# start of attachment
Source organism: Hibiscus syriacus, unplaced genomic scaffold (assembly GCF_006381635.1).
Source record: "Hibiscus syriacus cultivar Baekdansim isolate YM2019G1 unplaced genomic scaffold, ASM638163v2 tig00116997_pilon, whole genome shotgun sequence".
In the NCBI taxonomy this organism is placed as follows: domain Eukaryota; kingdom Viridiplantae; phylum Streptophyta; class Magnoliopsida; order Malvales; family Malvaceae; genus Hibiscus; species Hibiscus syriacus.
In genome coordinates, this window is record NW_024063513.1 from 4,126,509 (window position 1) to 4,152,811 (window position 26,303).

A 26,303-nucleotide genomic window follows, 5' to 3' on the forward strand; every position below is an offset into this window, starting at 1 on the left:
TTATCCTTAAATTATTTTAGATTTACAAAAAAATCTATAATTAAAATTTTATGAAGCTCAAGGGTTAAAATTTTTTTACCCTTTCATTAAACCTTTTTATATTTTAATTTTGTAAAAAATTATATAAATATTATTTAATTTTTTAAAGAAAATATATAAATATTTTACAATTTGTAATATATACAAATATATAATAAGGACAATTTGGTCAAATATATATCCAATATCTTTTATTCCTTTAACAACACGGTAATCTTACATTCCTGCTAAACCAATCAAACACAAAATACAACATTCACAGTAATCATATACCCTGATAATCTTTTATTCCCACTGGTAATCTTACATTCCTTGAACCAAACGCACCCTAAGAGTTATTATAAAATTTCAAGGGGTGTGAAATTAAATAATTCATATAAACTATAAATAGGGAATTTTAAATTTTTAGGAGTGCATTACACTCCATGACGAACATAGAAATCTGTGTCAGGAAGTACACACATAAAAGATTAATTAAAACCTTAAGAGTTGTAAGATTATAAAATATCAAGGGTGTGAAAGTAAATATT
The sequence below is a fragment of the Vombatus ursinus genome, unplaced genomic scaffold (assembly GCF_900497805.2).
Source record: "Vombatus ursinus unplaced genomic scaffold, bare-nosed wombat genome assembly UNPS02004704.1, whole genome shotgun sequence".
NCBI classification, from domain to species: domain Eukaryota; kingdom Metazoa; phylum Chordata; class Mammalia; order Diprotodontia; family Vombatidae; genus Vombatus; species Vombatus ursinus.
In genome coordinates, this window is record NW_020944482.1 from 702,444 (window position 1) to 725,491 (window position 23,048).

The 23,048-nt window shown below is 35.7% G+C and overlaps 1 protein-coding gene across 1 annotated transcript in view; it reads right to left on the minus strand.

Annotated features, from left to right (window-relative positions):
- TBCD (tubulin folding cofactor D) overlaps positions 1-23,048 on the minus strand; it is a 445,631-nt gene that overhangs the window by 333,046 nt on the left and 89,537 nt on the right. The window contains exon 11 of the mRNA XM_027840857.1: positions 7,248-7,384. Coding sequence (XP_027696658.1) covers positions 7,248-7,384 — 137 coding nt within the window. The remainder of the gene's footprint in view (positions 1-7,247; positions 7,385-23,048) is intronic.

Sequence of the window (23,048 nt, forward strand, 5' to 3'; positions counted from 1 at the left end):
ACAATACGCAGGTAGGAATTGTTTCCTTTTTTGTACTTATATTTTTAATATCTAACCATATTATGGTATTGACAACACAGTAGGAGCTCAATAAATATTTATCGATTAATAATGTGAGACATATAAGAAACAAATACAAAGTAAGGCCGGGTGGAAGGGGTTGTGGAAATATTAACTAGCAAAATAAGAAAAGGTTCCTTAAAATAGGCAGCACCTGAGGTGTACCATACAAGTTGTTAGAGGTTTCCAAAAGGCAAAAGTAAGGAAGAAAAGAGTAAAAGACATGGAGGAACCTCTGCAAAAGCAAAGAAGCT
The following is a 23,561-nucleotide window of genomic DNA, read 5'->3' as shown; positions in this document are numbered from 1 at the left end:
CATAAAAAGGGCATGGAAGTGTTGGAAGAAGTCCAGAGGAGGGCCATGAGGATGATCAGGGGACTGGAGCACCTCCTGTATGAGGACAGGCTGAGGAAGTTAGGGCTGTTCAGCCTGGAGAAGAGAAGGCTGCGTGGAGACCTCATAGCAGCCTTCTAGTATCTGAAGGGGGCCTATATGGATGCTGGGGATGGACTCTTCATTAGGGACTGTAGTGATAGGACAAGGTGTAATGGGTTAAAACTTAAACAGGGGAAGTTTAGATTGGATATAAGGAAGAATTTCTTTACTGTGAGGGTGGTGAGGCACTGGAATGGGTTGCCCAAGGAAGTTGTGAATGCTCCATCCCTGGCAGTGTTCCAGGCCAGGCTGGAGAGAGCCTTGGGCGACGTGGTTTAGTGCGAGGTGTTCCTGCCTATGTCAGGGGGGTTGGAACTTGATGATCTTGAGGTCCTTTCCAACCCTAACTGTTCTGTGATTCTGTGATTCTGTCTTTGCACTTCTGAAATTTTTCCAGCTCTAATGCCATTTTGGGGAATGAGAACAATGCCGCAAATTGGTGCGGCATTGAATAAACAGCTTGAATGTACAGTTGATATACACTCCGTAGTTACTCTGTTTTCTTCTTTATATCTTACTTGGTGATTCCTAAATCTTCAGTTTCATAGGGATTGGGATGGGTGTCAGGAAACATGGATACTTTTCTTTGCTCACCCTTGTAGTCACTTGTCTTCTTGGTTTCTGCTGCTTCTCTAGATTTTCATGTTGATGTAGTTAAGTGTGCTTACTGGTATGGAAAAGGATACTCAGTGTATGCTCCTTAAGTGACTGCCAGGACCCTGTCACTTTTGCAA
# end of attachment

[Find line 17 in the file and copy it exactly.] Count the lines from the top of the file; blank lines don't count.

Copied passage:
CATAAAAAGGGCATGGAAGTGTTGGAAGAAGTCCAGAGGAGGGCCATGAGGATGATCAGGGGACTGGAGCACCTCCTGTATGAGGACAGGCTGAGGAAGTTAGGGCTGTTCAGCCTGGAGAAGAGAAGGCTGCGTGGAGACCTCATAGCAGCCTTCTAGTATCTGAAGGGGGCCTATATGGATGCTGGGGATGGACTCTTCATTAGGGACTGTAGTGATAGGACAAGGTGTAATGGGTTAAAACTTAAACAGGGGAAGTTTAGATTGGATATAAGGAAGAATTTCTTTACTGTGAGGGTGGTGAGGCACTGGAATGGGTTGCCCAAGGAAGTTGTGAATGCTCCATCCCTGGCAGTGTTCCAGGCCAGGCTGGAGAGAGCCTTGGGCGACGTGGTTTAGTGCGAGGTGTTCCTGCCTATGTCAGGGGGGTTGGAACTTGATGATCTTGAGGTCCTTTCCAACCCTAACTGTTCTGTGATTCTGTGATTCTGTCTTTGCACTTCTGAAATTTTTCCAGCTCTAATGCCATTTTGGGGAATGAGAACAATGCCGCAAATTGGTGCGGCATTGAATAAACAGCTTGAATGTACAGTTGATATACACTCCGTAGTTACTCTGTTTTCTTCTTTATATCTTACTTGGTGATTCCTAAATCTTCAGTTTCATAGGGATTGGGATGGGTGTCAGGAAACATGGATACTTTTCTTTGCTCACCCTTGTAGTCACTTGTCTTCTTGGTTTCTGCTGCTTCTCTAGATTTTCATGTTGATGTAGTTAAGTGTGCTTACTGGTATGGAAAAGGATACTCAGTGTATGCTCCTTAAGTGACTGCCAGGACCCTGTCACTTTTGCAA